Can a movie be better than the book it was based on?

Wow, that’s a hard one – how many of us truly read a book and watch the movie?   In my experience most people are either cinema-goers or book readers and ne’er the twain shall meet.   I personally read lots of books and only make the trip to the cinema when there’s something I really want to see.   Otherwise I wait until it appears on TV.   The films that I have watched where I have previously read the book have been a mixed bag.

The Lord of The Rings was a very deep and meaningful book, to me at least.  I awaited the films with trepidation – it was such a big project that I dreaded the outcome.   In the event, I was very pleased with the effort made by Peter Jackson.   It didn’t slavishly follow the story but I felt that it did capture its true spirit.   The only bit I was disappointed by was the Paths of the Dead – their portrayal differed from my imagined vision – but what a tour-de-force overall!   I’d say that the film is probably better than the book for really involving the audience and improving the pace of the story.

An Alistair MacLean story comes to mind as possibly the best example of a film that diverges from the original story so much as to be barely recognisable.   The book ends with an Agatha Christie style denoument amongst the primary characters in a submarine whilst the film sees a full blooded cold war face off  between Russian and American Soldiers on the polar ice cap.   It always seems to me that the film producers sought to do as much as possible to save money, on what would have been a very expensive film to make, by using news footage of military aircraft and polystyrene blocks of ice – at times it almost seems like a trailer for the TV series Voyage to the Bottom of the Sea.   The tension was good but not as good as the original book and the story telling was further degraded by the cost cutting.   I suspect that this was just about the worst book-to-film translation I’ve personally seen.

A film that I’ve always enjoyed as a masterpiece of film making is The Cruel Sea.   The original book was by Nicholas Monsarrat and it was on the approved book list when I was at school.   I suspect that it’s a jolly fine book but for me as a secondary school child it was heavy going – I got around halfway before giving up 😦  So, through no fault of the author, I have to say that I think this is an example of a film being better for me than the book.   It made the story more accessible – but I owe it to the author to read his work in full now that my patience is more sustained!    Perhaps I’ll change my view on this one 🙂   By the way, I read HMS Ulysses by Alistair MacLean around the same time and had no trouble with that.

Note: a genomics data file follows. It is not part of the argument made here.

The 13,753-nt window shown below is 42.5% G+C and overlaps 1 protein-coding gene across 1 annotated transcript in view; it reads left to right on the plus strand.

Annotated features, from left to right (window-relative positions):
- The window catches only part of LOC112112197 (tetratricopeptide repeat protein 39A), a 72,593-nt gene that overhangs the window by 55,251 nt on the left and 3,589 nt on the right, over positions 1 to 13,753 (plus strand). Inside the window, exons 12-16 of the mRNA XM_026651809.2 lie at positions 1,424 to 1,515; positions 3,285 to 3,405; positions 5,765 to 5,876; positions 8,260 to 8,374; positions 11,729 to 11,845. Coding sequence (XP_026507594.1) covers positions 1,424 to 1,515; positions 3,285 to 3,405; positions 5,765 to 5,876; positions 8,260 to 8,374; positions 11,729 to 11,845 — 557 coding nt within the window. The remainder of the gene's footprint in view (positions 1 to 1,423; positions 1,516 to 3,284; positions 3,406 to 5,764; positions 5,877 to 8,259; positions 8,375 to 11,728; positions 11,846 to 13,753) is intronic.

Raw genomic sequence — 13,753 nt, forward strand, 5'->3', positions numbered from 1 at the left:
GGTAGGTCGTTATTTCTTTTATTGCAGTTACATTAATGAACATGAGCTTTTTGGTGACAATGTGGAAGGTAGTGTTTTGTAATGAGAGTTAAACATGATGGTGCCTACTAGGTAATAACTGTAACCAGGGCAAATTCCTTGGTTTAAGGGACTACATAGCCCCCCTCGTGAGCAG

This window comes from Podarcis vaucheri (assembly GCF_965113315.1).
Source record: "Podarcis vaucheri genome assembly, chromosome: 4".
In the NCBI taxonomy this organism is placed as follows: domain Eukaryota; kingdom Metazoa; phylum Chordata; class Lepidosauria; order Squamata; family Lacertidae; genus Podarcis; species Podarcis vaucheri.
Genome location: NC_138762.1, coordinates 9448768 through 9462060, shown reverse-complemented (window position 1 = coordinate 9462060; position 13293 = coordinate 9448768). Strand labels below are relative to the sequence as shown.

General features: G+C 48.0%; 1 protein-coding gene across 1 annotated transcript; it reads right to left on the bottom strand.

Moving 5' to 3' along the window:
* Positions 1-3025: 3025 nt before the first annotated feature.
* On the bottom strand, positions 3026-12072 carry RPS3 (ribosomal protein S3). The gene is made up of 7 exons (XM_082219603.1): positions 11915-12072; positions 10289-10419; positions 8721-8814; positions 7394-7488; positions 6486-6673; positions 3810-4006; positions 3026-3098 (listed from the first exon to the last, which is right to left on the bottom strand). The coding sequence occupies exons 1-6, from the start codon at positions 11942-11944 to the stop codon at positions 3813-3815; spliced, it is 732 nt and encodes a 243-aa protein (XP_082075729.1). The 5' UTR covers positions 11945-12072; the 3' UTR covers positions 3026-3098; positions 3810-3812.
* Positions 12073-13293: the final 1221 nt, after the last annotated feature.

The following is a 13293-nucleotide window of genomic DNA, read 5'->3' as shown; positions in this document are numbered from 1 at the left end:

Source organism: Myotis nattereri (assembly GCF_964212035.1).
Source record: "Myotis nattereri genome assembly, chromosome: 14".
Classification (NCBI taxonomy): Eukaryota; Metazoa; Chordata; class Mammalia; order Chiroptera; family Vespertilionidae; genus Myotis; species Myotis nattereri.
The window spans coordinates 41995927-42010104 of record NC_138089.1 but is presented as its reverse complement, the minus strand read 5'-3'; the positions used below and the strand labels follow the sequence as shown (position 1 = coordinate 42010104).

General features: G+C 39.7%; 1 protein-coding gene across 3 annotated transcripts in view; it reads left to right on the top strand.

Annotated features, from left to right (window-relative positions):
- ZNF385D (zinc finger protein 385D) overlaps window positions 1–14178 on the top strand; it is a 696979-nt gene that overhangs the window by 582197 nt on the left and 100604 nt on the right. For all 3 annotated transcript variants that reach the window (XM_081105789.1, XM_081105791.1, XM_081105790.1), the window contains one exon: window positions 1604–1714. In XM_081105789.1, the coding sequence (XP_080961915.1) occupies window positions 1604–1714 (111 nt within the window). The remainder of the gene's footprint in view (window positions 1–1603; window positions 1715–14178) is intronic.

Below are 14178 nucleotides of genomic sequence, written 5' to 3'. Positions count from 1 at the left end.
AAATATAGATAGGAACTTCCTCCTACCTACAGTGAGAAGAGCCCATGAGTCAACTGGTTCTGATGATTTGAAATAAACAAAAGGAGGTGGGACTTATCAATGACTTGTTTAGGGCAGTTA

There are others I could discuss but I think that my selection illustrates that the balance is pretty even and is as much down to personal preference as genuinely illustrating a superiority of one medium over the other.  So my answer has to be – Sometimes.   As suggested at the beginning, to be able to make a fair judgement between the two media requires that the person has to both read the book and watch the film – I wonder how many of us do both?



  1. I am a reader and not a cinema goer. I like to sit in the comfort of my home on the couch and watch the movies I love. Having made that statement, I will be going to see “The Help”. It is a trip with my book club and I don’t think I can wait for it to come out. I loved the book and I want to see the movie. I am generally disappointed in movies that are based on books. Another great post to keep my brain cells firing!

    • Thanks 🙂 “The Help” – That book has been doing the rounds of female friends and relatives. My Wife has read it and found it very sad. I haven’t read it myself. I don’t read many books by female authors – mostly the subject matter doesn’t catch my attention. However, I have enjoyed books by Kathy Reichs and P.D.James. One of my favourite recent reads was The Historian by Elizabeth Kostova – that could be a very good film if they ever get to make it. I’m currently reading two books; The Book Thief by Markus Zusak and Changing Ends by Mike Bayly. You’ve probably read the first one. Changing Ends is a piece of investigative journalism into the English Non-League Soccer game and the author is currently employed at Wingate & Finchley FC (my local club).

  2. Jane Austen is an obvious test case because her books are made and re-made, it seems almost yearly!
    I am a bookreader myself — but I did go to see Pride & Prejudice, and Emma, and Persuasion on TV (some of the others on TV as well) and Sense & Sensibility. Oh, there was even a dreadful TV adaptation of Northanger Abbey, but then again, it’s not her masterpiece.

    Well, books and films appeal to different sensibilities (not necessarily different readers, but different sensibilities in a person).
    So I found that I responded to each film ultimately on its own merits — as a film. A few I loved, most I liked, one I didn’t care for.
    None of them, even the most successful, have displaced my relation with the book.

    Interesting — I don’t think I would have come up with this conclusion if not invited to think about the subject by your post. Thanks!

    • Thanks for your thoughts on the subject too Judith 🙂 They do seem to be forever doing remakes of Jane Austen’s books don’t they.

  3. jennygoth says:

    i think if i read the book first i would not bother with the film xxjen

    • Sometimes it is worth the trouble but you have to pick wisely Jen – The Lord of The Rings must surely be on your booklist with the Orcs, Goblins and other beasts. I wonder if that has also been a visit to the cinema for you?

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